Wednesday, July 19, 2017

SCOTUS Will Hear WI Partisan Gerrymandering Case on October 3rd

Thanks to Richard Winger of Ballot Access News for this post.

The U.S. Supreme Court (SCOTUS) will hear Gill v Whitford, 16-1161, on Tuesday, October 3rd, 2017.

This is the Case in which the Lower 3-Judge U.S. District Court Invalidated Wisconsin’s Legislative District Boundaries as an Unconstitutional Partisan Gerrymander.

Gill v. Whitford is a Supreme Court of the United States Court Case regarding whether a Voter Redistricting Plan created in 2011 for the State of Wisconsin used Partisan Gerrymandering.

The Supreme Court case comes from an Appeal made by the State of Wisconsin, challenging the Decision of the District Court for the Western District of Wisconsin's Ruling that the 2011 Redistricting Plan was Unconstitutional.

In 2011, Republican Legislators in Wisconsin Redrew the State Assembly Districts based on the latest 2010 Census Data. The 2011 Mapmakers developed a Model for evaluating Voter Partisan Preferences in Aggregate, and drew up spreadsheets identifying the likely Winner in various proposed Districts labelling potential Maps with “Assertive” or “Aggressive,” indicating how likely that Map was to Elect Republicans. They also Collaborated with a Political Science Professor that said of the Final Maps, "that Republicans would maintain a majority under any likely voting scenario". Under the “Final Map,” Mapmakers determined that “Republicans could expect to win 59 Assembly seats, with 38 safe Republican seats, 14 leaning Republican, 10 swing, 4 leaning Democratic, and 33 safe Democratic seats.”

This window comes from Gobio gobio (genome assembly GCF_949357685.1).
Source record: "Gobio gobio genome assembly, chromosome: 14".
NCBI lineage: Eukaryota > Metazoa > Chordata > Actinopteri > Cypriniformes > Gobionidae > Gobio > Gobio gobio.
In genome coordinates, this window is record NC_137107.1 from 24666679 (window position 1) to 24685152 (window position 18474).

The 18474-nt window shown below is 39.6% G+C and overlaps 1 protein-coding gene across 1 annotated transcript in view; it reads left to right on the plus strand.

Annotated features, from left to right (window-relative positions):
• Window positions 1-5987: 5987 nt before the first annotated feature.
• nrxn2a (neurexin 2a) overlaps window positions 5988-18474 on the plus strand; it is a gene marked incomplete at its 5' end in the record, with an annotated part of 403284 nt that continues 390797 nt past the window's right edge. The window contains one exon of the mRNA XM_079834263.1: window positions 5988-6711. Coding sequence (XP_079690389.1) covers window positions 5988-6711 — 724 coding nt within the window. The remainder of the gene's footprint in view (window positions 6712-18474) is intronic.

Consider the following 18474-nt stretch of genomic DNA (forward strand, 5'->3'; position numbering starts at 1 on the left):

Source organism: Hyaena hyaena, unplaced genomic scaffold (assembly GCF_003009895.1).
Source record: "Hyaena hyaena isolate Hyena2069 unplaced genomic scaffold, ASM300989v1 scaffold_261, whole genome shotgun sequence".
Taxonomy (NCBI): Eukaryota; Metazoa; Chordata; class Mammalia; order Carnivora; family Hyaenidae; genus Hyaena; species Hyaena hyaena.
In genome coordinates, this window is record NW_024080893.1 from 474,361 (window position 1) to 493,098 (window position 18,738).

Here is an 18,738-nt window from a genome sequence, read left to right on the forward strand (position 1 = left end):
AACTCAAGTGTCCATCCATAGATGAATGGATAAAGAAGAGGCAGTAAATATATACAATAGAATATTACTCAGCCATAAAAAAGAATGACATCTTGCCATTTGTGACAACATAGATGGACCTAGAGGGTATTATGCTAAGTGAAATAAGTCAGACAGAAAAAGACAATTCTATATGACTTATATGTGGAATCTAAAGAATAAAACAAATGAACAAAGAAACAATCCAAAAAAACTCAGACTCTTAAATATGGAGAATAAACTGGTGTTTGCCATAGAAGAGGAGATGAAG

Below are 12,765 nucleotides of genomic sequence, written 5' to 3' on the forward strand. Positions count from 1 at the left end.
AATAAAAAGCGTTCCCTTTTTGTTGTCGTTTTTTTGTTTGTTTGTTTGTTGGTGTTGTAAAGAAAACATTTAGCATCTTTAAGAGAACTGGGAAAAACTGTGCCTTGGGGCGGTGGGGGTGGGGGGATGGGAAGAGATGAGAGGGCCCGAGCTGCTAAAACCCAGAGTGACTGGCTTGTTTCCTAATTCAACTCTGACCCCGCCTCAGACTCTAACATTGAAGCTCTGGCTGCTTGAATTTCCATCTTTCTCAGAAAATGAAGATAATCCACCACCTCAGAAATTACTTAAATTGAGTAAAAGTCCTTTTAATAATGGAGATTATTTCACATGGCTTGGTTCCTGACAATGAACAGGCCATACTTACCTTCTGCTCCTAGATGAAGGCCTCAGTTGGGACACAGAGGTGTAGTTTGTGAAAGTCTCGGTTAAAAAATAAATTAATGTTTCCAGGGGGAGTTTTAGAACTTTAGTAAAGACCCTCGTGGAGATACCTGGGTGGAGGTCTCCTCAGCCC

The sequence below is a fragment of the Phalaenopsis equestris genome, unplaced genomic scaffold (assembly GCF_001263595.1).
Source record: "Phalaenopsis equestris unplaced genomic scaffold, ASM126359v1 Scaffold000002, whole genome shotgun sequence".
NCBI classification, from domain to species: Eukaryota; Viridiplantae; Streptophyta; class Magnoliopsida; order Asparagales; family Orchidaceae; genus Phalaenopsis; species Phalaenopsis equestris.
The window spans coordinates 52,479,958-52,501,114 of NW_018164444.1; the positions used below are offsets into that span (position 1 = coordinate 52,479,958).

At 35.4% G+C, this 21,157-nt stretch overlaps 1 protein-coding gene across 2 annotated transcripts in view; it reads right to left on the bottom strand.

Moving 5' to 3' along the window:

The New Re-Redistricting Map was approved by the State as Act 43, in August 2011. Reflecting this, in the 2012 Elections, the Republicans gained 60% of the Seats in the State Assembly, despite receiving only 49% of the Statewide Vote in 2012.

The District Court Ordered the State of Wisconsin to Redraw their Districts by November 1st, 2017 as Remedy for the Case, using Proposals brought by the Plaintiffs to Guide their Decisions.

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